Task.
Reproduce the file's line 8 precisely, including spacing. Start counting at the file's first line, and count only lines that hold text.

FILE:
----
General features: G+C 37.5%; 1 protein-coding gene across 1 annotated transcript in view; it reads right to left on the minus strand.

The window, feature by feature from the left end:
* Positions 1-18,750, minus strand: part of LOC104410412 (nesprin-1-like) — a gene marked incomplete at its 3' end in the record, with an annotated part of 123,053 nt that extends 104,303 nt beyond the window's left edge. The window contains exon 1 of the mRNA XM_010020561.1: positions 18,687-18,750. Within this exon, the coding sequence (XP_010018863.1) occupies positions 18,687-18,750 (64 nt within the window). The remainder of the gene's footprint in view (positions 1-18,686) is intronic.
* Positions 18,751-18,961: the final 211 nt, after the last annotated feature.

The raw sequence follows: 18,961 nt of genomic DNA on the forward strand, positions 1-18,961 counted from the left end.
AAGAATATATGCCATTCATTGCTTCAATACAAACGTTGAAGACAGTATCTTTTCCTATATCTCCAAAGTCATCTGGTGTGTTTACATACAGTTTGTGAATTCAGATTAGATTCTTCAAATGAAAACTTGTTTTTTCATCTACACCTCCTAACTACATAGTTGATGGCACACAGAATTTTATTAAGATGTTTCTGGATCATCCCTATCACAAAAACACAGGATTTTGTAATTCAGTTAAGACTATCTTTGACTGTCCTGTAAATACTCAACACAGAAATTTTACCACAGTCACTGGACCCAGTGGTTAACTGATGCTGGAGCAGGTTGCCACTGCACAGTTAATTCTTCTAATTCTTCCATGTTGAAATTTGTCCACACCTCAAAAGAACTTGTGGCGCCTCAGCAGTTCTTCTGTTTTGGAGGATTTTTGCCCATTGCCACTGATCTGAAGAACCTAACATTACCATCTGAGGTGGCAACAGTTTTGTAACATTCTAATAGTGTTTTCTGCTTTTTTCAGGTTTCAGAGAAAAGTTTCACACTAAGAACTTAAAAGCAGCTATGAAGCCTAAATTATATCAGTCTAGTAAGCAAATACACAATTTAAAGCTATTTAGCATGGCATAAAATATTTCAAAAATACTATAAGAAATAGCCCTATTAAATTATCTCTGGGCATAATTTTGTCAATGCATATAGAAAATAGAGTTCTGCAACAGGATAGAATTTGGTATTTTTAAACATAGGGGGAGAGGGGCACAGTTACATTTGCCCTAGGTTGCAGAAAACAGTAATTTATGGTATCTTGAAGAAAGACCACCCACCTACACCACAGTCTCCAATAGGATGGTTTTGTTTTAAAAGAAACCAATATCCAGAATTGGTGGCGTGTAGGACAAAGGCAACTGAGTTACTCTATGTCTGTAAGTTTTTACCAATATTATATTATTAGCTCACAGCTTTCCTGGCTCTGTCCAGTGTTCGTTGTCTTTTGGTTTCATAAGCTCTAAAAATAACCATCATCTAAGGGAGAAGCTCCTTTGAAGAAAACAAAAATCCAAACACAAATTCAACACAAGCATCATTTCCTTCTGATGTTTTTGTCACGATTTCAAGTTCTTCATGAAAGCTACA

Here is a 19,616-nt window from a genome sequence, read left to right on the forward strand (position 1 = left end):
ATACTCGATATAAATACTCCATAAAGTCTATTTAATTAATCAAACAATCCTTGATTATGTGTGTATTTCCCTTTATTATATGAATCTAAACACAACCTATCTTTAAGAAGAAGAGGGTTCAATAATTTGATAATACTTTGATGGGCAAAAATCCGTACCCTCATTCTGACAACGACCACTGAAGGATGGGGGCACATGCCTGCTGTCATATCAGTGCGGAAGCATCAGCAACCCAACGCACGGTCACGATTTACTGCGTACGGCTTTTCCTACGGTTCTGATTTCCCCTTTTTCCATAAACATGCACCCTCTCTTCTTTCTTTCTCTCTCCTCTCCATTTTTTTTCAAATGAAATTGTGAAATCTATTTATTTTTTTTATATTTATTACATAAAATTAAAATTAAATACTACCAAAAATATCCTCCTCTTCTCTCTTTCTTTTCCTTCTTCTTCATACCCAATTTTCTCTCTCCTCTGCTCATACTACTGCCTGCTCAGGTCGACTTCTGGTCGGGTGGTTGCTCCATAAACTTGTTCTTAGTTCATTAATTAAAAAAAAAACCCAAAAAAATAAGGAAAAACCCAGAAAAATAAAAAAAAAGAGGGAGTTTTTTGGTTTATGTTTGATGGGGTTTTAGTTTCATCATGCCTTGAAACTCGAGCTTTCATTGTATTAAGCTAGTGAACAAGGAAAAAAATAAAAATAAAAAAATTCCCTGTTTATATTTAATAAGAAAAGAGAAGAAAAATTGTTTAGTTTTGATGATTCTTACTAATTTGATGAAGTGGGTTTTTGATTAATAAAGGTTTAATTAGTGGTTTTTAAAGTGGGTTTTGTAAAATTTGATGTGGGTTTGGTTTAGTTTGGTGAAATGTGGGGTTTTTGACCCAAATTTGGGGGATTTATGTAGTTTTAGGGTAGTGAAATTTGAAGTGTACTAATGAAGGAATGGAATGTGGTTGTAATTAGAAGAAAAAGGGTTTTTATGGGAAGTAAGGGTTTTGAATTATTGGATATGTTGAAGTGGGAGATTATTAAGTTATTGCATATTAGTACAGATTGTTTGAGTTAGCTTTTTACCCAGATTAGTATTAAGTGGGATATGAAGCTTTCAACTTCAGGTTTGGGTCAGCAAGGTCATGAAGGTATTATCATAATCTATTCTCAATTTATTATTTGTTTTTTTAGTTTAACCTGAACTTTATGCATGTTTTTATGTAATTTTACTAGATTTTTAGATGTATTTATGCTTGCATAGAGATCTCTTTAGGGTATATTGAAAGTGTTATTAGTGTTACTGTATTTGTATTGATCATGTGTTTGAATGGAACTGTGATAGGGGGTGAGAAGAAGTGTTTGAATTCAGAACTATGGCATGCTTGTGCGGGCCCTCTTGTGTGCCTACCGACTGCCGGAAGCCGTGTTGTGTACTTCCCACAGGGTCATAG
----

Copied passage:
ATACTCGATATAAATACTCCATAAAGTCTATTTAATTAATCAAACAATCCTTGATTATGTGTGTATTTCCCTTTATTATATGAATCTAAACACAACCTATCTTTAAGAAGAAGAGGGTTCAATAATTTGATAATACTTTGATGGGCAAAAATCCGTACCCTCATTCTGACAACGACCACTGAAGGATGGGGGCACATGCCTGCTGTCATATCAGTGCGGAAGCATCAGCAACCCAACGCACGGTCACGATTTACTGCGTACGGCTTTTCCTACGGTTCTGATTTCCCCTTTTTCCATAAACATGCACCCTCTCTTCTTTCTTTCTCTCTCCTCTCCATTTTTTTTCAAATGAAATTGTGAAATCTATTTATTTTTTTTATATTTATTACATAAAATTAAAATTAAATACTACCAAAAATATCCTCCTCTTCTCTCTTTCTTTTCCTTCTTCTTCATACCCAATTTTCTCTCTCCTCTGCTCATACTACTGCCTGCTCAGGTCGACTTCTGGTCGGGTGGTTGCTCCATAAACTTGTTCTTAGTTCATTAATTAAAAAAAAAACCCAAAAAAATAAGGAAAAACCCAGAAAAATAAAAAAAAAGAGGGAGTTTTTTGGTTTATGTTTGATGGGGTTTTAGTTTCATCATGCCTTGAAACTCGAGCTTTCATTGTATTAAGCTAGTGAACAAGGAAAAAAATAAAAATAAAAAAATTCCCTGTTTATATTTAATAAGAAAAGAGAAGAAAAATTGTTTAGTTTTGATGATTCTTACTAATTTGATGAAGTGGGTTTTTGATTAATAAAGGTTTAATTAGTGGTTTTTAAAGTGGGTTTTGTAAAATTTGATGTGGGTTTGGTTTAGTTTGGTGAAATGTGGGGTTTTTGACCCAAATTTGGGGGATTTATGTAGTTTTAGGGTAGTGAAATTTGAAGTGTACTAATGAAGGAATGGAATGTGGTTGTAATTAGAAGAAAAAGGGTTTTTATGGGAAGTAAGGGTTTTGAATTATTGGATATGTTGAAGTGGGAGATTATTAAGTTATTGCATATTAGTACAGATTGTTTGAGTTAGCTTTTTACCCAGATTAGTATTAAGTGGGATATGAAGCTTTCAACTTCAGGTTTGGGTCAGCAAGGTCATGAAGGTATTATCATAATCTATTCTCAATTTATTATTTGTTTTTTTAGTTTAACCTGAACTTTATGCATGTTTTTATGTAATTTTACTAGATTTTTAGATGTATTTATGCTTGCATAGAGATCTCTTTAGGGTATATTGAAAGTGTTATTAGTGTTACTGTATTTGTATTGATCATGTGTTTGAATGGAACTGTGATAGGGGGTGAGAAGAAGTGTTTGAATTCAGAACTATGGCATGCTTGTGCGGGCCCTCTTGTGTGCCTACCGACTGCCGGAAGCCGTGTTGTGTACTTCCCACAGGGTCATAG